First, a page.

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Padding and Borders in WordPress 3.9 Removed–RIDICULOUS

I don’t normally descend into complaints about tiny things that bother me, but every now and then things get under my skin and I just need to vent.  In this case, the most appropriate places for my venting were shut down, cold.

If you are reading this, then you probably know that WordPress has decided to remove the ability to manage image placement in a post or page, which was easily doable from the advanced options section simply be entering how wide you wanted the horizontal or vertical spacing, the width of the border, and so on.

I spent about twenty minutes trying to properly align one simple little image in 3.9, figuring that it had to be my stupidity for not being able to figure out where this setting was.  I decided to take to the net to find the answer.  Then I found some threads on WordPress where it was revealed that it was intentionally removed.  Dude.  Not cool.

I would have complained there, but as is often the case, the omnipotent forum administrators–knowing what’s best for everyone (and hence, also omniscient) closed the threads down.  If comments in the thread are true, there were some complaint threads that were actually deleted.  Here are the two that I found, here and here, both closed.  WordPress forum admins insist that there was no great demand for these features, but a user astutely pointed out the obvious:

“You don’t see a groundswell of complaints regarding the changes to images because you keep closing topics.”

It seems that I, too, am in the ‘minority’ that found this functionality very useful, and its removal incomprehensible.  But now I think I have it figured out:

“Those features are not coming back any time soon. […] use a theme that actually formats your images properly in the first place.”

I think this comment admits more than was intended.  In a sane universe, we could simply give a retort that should not even have to be explained–no theme can possibly anticipate all the different ways an image may need to be formatted on a particular page.  As if every image needs to be vertically aligned, or given a padding of 5, or a border of 2.  Even if themes had an easy way to adjust the CSS for all of the images on a website… who on earth would really want that?  Presumably, this particular coder has not had to deal with people who have exacting demands on how they want their webpage to view;  in many cases, this is not optional, as there is money involved.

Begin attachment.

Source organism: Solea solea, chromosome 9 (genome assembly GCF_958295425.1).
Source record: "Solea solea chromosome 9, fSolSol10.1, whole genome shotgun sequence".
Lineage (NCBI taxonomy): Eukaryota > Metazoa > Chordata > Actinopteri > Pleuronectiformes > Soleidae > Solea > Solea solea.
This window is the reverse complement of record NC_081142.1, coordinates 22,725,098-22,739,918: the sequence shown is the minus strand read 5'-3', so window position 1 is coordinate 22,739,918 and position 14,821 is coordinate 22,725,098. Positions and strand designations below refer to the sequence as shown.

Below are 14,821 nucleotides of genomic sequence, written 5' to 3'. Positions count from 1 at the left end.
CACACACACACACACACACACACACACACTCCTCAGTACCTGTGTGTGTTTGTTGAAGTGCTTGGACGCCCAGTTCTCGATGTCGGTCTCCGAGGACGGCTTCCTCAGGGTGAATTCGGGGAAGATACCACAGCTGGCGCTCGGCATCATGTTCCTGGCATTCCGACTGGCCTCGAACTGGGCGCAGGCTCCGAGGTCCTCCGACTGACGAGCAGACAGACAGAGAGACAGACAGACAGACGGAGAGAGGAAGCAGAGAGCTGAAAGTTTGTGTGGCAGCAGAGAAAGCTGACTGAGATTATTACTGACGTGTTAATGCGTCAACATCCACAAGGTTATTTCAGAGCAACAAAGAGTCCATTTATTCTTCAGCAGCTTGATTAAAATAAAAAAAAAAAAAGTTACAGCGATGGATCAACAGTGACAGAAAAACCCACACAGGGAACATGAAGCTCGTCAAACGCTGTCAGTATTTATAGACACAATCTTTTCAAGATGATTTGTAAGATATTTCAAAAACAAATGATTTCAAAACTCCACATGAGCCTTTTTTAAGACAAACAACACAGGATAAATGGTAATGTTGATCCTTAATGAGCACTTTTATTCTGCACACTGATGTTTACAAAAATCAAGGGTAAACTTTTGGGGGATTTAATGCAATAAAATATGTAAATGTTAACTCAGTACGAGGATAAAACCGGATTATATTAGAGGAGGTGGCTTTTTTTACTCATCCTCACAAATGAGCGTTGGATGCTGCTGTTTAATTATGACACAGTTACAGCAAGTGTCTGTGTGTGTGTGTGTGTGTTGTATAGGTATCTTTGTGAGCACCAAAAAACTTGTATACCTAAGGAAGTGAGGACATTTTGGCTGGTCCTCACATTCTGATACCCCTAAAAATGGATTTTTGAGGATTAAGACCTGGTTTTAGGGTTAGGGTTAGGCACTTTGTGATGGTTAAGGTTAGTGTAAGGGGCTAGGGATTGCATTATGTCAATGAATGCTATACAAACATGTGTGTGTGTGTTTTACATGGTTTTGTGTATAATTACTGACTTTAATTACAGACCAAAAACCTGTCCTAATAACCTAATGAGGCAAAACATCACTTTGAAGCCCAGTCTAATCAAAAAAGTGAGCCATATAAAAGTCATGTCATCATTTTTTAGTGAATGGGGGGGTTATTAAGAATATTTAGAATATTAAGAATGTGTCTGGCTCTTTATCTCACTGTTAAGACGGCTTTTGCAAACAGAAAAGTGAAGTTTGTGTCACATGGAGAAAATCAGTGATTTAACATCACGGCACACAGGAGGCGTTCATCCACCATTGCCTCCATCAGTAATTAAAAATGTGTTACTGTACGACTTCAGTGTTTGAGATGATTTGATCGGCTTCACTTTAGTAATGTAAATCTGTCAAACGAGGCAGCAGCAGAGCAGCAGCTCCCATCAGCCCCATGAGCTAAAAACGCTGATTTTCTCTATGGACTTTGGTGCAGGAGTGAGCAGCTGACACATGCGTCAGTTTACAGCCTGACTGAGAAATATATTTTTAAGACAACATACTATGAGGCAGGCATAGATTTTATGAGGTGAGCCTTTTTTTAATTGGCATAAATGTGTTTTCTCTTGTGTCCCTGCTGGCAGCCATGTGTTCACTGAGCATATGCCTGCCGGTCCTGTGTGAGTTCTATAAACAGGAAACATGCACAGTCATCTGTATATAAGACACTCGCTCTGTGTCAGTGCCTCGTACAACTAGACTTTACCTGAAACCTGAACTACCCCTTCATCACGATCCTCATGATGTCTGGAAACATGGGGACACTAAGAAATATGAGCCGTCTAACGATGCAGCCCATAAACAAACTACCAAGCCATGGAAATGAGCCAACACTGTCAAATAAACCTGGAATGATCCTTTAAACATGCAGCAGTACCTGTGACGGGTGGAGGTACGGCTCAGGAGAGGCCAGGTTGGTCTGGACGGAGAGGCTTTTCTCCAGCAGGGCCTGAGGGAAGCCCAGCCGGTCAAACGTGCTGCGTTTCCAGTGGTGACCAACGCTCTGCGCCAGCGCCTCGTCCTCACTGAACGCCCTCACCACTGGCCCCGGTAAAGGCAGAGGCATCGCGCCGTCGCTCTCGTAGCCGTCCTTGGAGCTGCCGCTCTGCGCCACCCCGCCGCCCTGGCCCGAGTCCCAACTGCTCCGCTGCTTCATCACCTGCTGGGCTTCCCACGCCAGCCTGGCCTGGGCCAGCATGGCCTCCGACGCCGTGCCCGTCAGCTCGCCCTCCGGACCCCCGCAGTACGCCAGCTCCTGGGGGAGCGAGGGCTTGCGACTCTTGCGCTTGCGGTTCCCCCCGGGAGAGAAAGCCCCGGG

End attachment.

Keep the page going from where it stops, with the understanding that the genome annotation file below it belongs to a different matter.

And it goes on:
But that’s a sane universe.

The real answer probably has to do with snobbery.

You know what kind of person I mean, even if you haven’t met a code-snob before.  These are the people who are so confident that they know the best answer and the right solution that they’re just going to enact their program without explanation, defense, or rationalization (and often without warning), and if you don’t like it, TOUGH.  If only others had done it “properly in the first place!”  But ‘proper’ is often in the eye of the beholder.  For me, as for thousands, if not tens of thousands, instead of being able to very easily manipulate how an image appears on the page through a couple of simple clicks, I will now have to edit stylesheets or the code itself on a particular page.


So, WordPress forum mods–you were able to shut down and stifle complaints and feedback in your own sandbox, disabling my ability to leave polite but dissatisfied feedback on your site–leaving me no option but to post a rant here in hopes that the code-snobs might see the light.

Anyway, I’m really a big fan of WordPress and use it on all of my websites.  But this could be a serious obstacle to my continued use, at least or especially in cases where I have to work with a lot of images.  Even more so, in cases where I have been hired to build sites with the intent that I will turn over management to the client–who usually will know next to nothing about stylesheets, CSS, and the like.

Don’t forget who made you great.




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